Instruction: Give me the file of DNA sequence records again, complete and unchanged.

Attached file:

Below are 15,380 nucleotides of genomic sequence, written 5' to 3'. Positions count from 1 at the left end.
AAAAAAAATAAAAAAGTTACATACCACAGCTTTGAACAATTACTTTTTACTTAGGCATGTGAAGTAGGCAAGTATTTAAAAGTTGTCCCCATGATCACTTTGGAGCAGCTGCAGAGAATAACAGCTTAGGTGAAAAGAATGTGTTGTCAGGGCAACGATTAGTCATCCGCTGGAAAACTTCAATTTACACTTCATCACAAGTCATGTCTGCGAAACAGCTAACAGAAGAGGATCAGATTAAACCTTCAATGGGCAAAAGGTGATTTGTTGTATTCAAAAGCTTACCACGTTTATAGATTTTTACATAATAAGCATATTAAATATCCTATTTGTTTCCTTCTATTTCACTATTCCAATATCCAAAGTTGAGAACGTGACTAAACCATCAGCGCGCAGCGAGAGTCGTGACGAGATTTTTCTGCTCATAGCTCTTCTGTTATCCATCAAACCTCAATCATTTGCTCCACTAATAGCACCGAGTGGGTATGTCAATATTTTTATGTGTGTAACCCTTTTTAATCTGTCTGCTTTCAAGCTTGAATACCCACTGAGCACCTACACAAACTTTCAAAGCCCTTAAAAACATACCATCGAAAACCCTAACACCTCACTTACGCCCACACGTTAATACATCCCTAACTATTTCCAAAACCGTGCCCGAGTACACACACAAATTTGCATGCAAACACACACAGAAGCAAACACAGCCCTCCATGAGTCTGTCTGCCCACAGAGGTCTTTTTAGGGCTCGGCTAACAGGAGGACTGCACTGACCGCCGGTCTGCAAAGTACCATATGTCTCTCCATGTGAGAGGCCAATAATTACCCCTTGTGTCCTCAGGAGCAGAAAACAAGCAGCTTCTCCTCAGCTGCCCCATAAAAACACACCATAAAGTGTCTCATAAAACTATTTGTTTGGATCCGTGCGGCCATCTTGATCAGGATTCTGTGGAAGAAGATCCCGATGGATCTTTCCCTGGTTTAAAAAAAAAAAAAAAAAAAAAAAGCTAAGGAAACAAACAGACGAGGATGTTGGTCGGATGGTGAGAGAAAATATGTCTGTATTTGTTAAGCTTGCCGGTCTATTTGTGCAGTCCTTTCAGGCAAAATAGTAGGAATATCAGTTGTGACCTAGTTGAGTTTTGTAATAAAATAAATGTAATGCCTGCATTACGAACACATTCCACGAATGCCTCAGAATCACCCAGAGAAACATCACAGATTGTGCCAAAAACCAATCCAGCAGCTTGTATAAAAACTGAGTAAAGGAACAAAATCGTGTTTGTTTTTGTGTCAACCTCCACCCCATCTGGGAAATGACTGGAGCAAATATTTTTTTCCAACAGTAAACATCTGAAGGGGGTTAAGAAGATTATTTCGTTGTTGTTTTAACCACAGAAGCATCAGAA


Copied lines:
Below are 15,380 nucleotides of genomic sequence, written 5' to 3'. Positions count from 1 at the left end.
AAAAAAAATAAAAAAGTTACATACCACAGCTTTGAACAATTACTTTTTACTTAGGCATGTGAAGTAGGCAAGTATTTAAAAGTTGTCCCCATGATCACTTTGGAGCAGCTGCAGAGAATAACAGCTTAGGTGAAAAGAATGTGTTGTCAGGGCAACGATTAGTCATCCGCTGGAAAACTTCAATTTACACTTCATCACAAGTCATGTCTGCGAAACAGCTAACAGAAGAGGATCAGATTAAACCTTCAATGGGCAAAAGGTGATTTGTTGTATTCAAAAGCTTACCACGTTTATAGATTTTTACATAATAAGCATATTAAATATCCTATTTGTTTCCTTCTATTTCACTATTCCAATATCCAAAGTTGAGAACGTGACTAAACCATCAGCGCGCAGCGAGAGTCGTGACGAGATTTTTCTGCTCATAGCTCTTCTGTTATCCATCAAACCTCAATCATTTGCTCCACTAATAGCACCGAGTGGGTATGTCAATATTTTTATGTGTGTAACCCTTTTTAATCTGTCTGCTTTCAAGCTTGAATACCCACTGAGCACCTACACAAACTTTCAAAGCCCTTAAAAACATACCATCGAAAACCCTAACACCTCACTTACGCCCACACGTTAATACATCCCTAACTATTTCCAAAACCGTGCCCGAGTACACACACAAATTTGCATGCAAACACACACAGAAGCAAACACAGCCCTCCATGAGTCTGTCTGCCCACAGAGGTCTTTTTAGGGCTCGGCTAACAGGAGGACTGCACTGACCGCCGGTCTGCAAAGTACCATATGTCTCTCCATGTGAGAGGCCAATAATTACCCCTTGTGTCCTCAGGAGCAGAAAACAAGCAGCTTCTCCTCAGCTGCCCCATAAAAACACACCATAAAGTGTCTCATAAAACTATTTGTTTGGATCCGTGCGGCCATCTTGATCAGGATTCTGTGGAAGAAGATCCCGATGGATCTTTCCCTGGTTTAAAAAAAAAAAAAAAAAAAAAAAGCTAAGGAAACAAACAGACGAGGATGTTGGTCGGATGGTGAGAGAAAATATGTCTGTATTTGTTAAGCTTGCCGGTCTATTTGTGCAGTCCTTTCAGGCAAAATAGTAGGAATATCAGTTGTGACCTAGTTGAGTTTTGTAATAAAATAAATGTAATGCCTGCATTACGAACACATTCCACGAATGCCTCAGAATCACCCAGAGAAACATCACAGATTGTGCCAAAAACCAATCCAGCAGCTTGTATAAAAACTGAGTAAAGGAACAAAATCGTGTTTGTTTTTGTGTCAACCTCCACCCCATCTGGGAAATGACTGGAGCAAATATTTTTTTCCAACAGTAAACATCTGAAGGGGGTTAAGAAGATTATTTCGTTGTTGTTTTAACCACAGAAGCATCAGAA